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  • Barbara Kuznik


Updated: Jul 27, 2022

My mum called me yesterday. Worried. After watching the news on Slovenian TV she got the worst picture of how awful and dangerous life must be right now in Brussels. "It seems like you are in a war over there", she said.

I tried to comfort her that there was no reason to be worried. But same as her, I also had a bad sleep.

After four days of city's almost total lockdown, life is slowly turning again to normal.

Schools are open and most of the public transport is operating.

But it is different.

Armed soldiers or additional security personnel in front of the schools, new security checks, new rules for parents to pick up the children and no outside activities for the kids. The Minister responsible for education in the Brussels area told in a TV interview they have decided to open the schools Wednesday, despite the ongoing imminent terrorist threat, as children are supposed to be safer in schools than outside.

We, parents, got letters from schools, from the headmasters and even from a psychologist with some advice on how to deal with fear and children's anxiety. They reminded us on our own responsibility for making children's life again normal and safe. We were told to keep them away from the media and to talk to them about their fears, unsolved questions and strange ideas to help them understand the situation better.

Quite a task.

All parents know, that you can not trick your children. They feel you, your insecurity and anger and in the worst case, they translate these emotions as it was their own fault.

So it is essential to talk to them. To calm them down and explain it is dangerous, but the probability something would happen to us is relatively small. However, unfortunately, we also had to tell them there would be no Saint Nicholas in the school and that even their Christmas market had been cancelled for their own safety.

In the children's world, this is serious.

How long are we going to tolerate this way of life? How on earth I am supposed to tell my daughters, who are having nightmares lately, that the bad guy still hasn't been caught, but they shouldn't worry because now they have an armed man in front of their school that will protect them.

I think the worst conflict we are having right now here is the one with ourselves.

Well, no matter what the Belgian Government is trying to signalise, I don't feel any safer now. And talking to friends and neighbours doesn't help. Some expats went home for a week, and some took their children to their grandparents or went on a holiday.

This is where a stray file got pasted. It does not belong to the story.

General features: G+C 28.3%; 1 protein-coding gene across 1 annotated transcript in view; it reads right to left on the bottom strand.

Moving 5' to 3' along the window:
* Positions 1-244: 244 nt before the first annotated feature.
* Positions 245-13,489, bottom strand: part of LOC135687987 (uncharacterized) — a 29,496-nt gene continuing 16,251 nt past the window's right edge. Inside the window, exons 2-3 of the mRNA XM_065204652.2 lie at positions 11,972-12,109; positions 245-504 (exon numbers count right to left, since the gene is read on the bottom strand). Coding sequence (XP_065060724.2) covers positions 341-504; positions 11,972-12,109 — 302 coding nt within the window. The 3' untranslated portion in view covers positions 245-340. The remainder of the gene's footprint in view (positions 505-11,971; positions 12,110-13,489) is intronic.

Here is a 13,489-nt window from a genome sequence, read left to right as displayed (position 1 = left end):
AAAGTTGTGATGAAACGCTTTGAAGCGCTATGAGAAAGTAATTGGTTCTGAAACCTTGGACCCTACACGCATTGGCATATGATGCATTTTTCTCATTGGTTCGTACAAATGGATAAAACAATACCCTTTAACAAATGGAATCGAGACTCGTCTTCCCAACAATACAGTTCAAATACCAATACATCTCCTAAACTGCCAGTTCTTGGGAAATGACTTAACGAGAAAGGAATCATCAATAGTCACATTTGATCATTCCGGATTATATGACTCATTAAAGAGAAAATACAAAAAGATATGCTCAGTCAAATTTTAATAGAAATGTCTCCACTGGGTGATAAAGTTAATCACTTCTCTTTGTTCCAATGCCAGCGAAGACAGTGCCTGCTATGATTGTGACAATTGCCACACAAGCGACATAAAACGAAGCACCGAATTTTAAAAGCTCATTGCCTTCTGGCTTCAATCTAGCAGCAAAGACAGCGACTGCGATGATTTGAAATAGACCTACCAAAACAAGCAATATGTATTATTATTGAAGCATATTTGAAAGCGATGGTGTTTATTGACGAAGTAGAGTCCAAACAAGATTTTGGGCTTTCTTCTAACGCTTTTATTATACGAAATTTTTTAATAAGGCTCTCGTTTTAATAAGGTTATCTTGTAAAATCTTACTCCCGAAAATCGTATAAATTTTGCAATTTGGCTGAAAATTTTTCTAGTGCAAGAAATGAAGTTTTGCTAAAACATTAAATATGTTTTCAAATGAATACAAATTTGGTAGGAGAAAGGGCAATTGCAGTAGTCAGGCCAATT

But most of us are trying to believe that the worst is already behind us.

In fact, last week, the most fragile time after Paris attacks, was like the security and police took some time off. Sure, they need at least 3 days to coordinate three parliaments and six different police units and headquarters of two intelligence services here in Brussels!

I rather don't even think of what could happen in those days.

The information leaked that authorities knew that more than 80 people, suspected of Islamic militants, came back from Syria lately and lived in the area of Molenbeek in Brussels. According to the New York Times also, the two brothers, who allegedly took part in the Paris attacks, were on this list. Not to mention the leading terrorist of this attack.

For this reason, the name of the EU capital has turned to "Belgistan", as Italian newspaper named Brussels. And a French writer Zemmour suggested in a recent interview that instead of bombing Raqqa in Syria, France should bomb Molenbeek.

Everybody is blaming Molenbeek, some are trying to figure out what went wrong there (an isolated colourful part of Brussels where ex-pats never go) that it became in the last decades the European centre of the Islamic radicals?

Dear masterminds of the European intelligence, ask rather what went wrong with this society that people can radicalise themselves without anybody would notice, in the capital of the European Union!

And regarding the BrusselsLockdown.

After the police asked people(journalists) to play along and not to post pictures of police actions on social networks, cats took over the hashtag #BrusselsLockdown. Means, people were posting different kinds of, in most cases, funny photos of cats.

In the same spirit, the Belgian police afterwards thanked all that have been helping this way.

So it is clear. If anybody wins this game, it will be the cat!

Belgian surrealism, indeed.

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